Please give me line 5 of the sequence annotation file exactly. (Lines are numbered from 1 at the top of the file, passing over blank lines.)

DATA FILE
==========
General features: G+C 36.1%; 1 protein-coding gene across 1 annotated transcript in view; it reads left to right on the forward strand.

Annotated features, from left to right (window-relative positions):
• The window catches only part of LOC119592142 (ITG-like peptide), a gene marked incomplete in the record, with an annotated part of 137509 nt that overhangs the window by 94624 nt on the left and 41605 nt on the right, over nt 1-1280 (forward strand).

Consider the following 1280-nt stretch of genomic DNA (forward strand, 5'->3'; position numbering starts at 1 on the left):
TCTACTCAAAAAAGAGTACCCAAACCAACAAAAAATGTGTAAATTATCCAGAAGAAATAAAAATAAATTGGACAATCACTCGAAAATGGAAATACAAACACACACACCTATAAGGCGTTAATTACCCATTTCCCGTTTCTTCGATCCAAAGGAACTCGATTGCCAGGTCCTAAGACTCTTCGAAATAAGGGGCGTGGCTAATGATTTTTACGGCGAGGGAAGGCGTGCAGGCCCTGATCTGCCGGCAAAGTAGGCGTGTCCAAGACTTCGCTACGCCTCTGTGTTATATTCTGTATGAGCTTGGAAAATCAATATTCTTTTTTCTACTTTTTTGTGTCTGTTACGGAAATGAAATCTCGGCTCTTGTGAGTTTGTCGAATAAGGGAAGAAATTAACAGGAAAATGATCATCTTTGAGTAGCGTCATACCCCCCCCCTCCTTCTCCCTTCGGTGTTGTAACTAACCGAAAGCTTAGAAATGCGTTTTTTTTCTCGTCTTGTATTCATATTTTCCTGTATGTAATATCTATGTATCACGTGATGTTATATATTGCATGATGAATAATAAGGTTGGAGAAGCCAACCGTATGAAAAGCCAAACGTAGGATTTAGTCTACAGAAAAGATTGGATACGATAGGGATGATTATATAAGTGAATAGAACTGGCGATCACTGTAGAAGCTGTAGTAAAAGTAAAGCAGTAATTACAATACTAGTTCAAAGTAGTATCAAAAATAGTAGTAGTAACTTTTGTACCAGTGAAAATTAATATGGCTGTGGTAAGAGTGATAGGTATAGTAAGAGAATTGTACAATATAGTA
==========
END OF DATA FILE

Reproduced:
TCTACTCAAAAAAGAGTACCCAAACCAACAAAAAATGTGTAAATTATCCAGAAGAAATAAAAATAAATTGGACAATCACTCGAAAATGGAAATACAAACACACACACCTATAAGGCGTTAATTACCCATTTCCCGTTTCTTCGATCCAAAGGAACTCGATTGCCAGGTCCTAAGACTCTTCGAAATAAGGGGCGTGGCTAATGATTTTTACGGCGAGGGAAGGCGTGCAGGCCCTGATCTGCCGGCAAAGTAGGCGTGTCCAAGACTTCGCTACGCCTCTGTGTTATATTCTGTATGAGCTTGGAAAATCAATATTCTTTTTTCTACTTTTTTGTGTCTGTTACGGAAATGAAATCTCGGCTCTTGTGAGTTTGTCGAATAAGGGAAGAAATTAACAGGAAAATGATCATCTTTGAGTAGCGTCATACCCCCCCCCTCCTTCTCCCTTCGGTGTTGTAACTAACCGAAAGCTTAGAAATGCGTTTTTTTTCTCGTCTTGTATTCATATTTTCCTGTATGTAATATCTATGTATCACGTGATGTTATATATTGCATGATGAATAATAAGGTTGGAGAAGCCAACCGTATGAAAAGCCAAACGTAGGATTTAGTCTACAGAAAAGATTGGATACGATAGGGATGATTATATAAGTGAATAGAACTGGCGATCACTGTAGAAGCTGTAGTAAAAGTAAAGCAGTAATTACAATACTAGTTCAAAGTAGTATCAAAAATAGTAGTAGTAACTTTTGTACCAGTGAAAATTAATATGGCTGTGGTAAGAGTGATAGGTATAGTAAGAGAATTGTACAATATAGTA